Life sciences fund warns trials at its investee companies will be delayed for at least three months as the healthcare sector focuses resources to fighting spread of the coronavirus.
Life sciences fund Syncona (SYNC ) has warned that trials at its investee companies will be delayed for at least three months as the healthcare sector switches its focus to fighting the spread of Covid-19.
The FTSE 250-listed fund, which founds and invests in life sciences companies specialising in cell and gene therapy, said the outbreak of the viral pandemic will have a ‘major impact across the healthcare systems where we are running our clinical studies’.
Martin Murphy, chief executive of fund manager Syncona Investment Management, said that healthcare companies were focusing their resources on ‘managing Covid-19 patients and, as a result, certain elective procedures and clinical trials will be de-prioritised while the peak epidemic is management’.
‘Our companies have made or are considering appropriate plans for delays to clinical trials,’ said Murphy.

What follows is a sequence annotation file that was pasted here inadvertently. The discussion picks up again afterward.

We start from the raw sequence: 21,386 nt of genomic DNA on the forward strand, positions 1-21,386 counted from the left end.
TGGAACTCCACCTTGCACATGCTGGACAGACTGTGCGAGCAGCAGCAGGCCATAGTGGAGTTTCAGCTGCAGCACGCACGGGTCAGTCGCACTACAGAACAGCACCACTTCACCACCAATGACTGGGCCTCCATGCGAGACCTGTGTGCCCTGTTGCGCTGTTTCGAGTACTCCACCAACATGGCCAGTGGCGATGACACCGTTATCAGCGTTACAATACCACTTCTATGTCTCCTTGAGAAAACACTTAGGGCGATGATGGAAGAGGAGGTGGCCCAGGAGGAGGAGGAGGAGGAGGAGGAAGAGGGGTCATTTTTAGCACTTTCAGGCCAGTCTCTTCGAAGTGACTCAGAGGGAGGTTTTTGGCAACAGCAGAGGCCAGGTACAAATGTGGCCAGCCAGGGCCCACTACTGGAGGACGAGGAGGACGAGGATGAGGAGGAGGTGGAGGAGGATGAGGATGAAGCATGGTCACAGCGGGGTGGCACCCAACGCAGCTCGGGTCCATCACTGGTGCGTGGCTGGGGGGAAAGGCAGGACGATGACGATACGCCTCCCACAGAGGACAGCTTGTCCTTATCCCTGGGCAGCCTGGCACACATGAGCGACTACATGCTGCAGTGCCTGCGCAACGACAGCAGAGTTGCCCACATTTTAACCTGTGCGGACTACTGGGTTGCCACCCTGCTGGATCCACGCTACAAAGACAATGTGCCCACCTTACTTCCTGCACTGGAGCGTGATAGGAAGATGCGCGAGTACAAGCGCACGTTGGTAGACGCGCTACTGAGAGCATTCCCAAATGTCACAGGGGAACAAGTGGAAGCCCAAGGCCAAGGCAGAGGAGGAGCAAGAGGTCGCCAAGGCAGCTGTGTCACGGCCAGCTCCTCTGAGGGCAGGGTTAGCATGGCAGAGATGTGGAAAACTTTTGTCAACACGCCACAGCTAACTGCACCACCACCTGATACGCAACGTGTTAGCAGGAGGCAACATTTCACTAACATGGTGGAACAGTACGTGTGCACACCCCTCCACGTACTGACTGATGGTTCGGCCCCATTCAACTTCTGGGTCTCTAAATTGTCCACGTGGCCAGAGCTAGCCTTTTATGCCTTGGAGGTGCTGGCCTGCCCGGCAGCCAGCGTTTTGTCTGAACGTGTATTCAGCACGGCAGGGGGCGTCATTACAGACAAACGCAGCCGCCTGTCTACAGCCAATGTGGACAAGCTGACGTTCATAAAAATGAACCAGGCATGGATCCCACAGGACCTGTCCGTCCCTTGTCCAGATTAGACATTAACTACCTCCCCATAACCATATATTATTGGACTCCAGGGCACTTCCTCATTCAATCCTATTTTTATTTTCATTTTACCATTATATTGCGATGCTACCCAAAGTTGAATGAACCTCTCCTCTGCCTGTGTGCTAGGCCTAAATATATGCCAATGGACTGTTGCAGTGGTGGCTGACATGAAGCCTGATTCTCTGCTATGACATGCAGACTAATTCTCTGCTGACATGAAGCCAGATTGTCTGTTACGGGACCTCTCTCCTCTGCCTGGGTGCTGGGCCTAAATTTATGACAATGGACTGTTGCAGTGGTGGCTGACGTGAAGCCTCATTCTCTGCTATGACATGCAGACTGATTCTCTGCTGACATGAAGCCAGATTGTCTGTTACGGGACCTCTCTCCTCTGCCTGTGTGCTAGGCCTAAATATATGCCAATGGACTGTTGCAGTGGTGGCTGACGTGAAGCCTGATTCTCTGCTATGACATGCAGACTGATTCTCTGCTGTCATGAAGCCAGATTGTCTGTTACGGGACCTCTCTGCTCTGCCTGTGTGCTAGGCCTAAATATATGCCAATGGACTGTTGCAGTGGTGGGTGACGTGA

‘While it is hard to forecast the precise impact, we would anticipate delays to a number of our clinical stage programmes of at least three months.’
While the extent of the delays are not yet known as government and the healthcare sector battle the contagion, Murphy said the portfolio companies were working to ‘minimise disruption, avoid unnecessary burdens on health services, and ensure the safety of their employees and the patients taking part in clinical studies’.
The trust did not expect the delays to affect the valuations of its companies. Syncona shares gained 2% yesterday on the announcement on a day when the FTSE 100 surged 9% on hopes that a US emergency package would halt the coronavirus stock market crash. The shares are up another 2% today at 188.4p.
The past year has been tough for Syncona shares which have derated from a 32% premium to a 7% discount below net asset value. Before the gains this week the shares had slumped 28% in the past month. However, its strong returns in 2017 and 2018 mean investors have still enjoyed annualised returns of 16% in the past three years, according to Morningstar.
Syncona has a capital base of £780m - 90% of which is cash - which Murphy said means it can support its companies through a ‘prolonged period of disruption’ and push ahead with new opportunities. The cash pile mostly comes from the £337m Syncona generated from the sale of prostate cancer imaging business Blue Earth Diagnostics and another £354.3m from the sale of Bracco Imaging of Italy, a global leader in diagnostic imaging.
‘While covid-19 represents an unparalleled challenge to the public health system, it is important to remember that the need for medicines in other diseases continues undiminished and, once the Covid-19 situation has stabilised, clinical development activity will continue,’ said Murphy.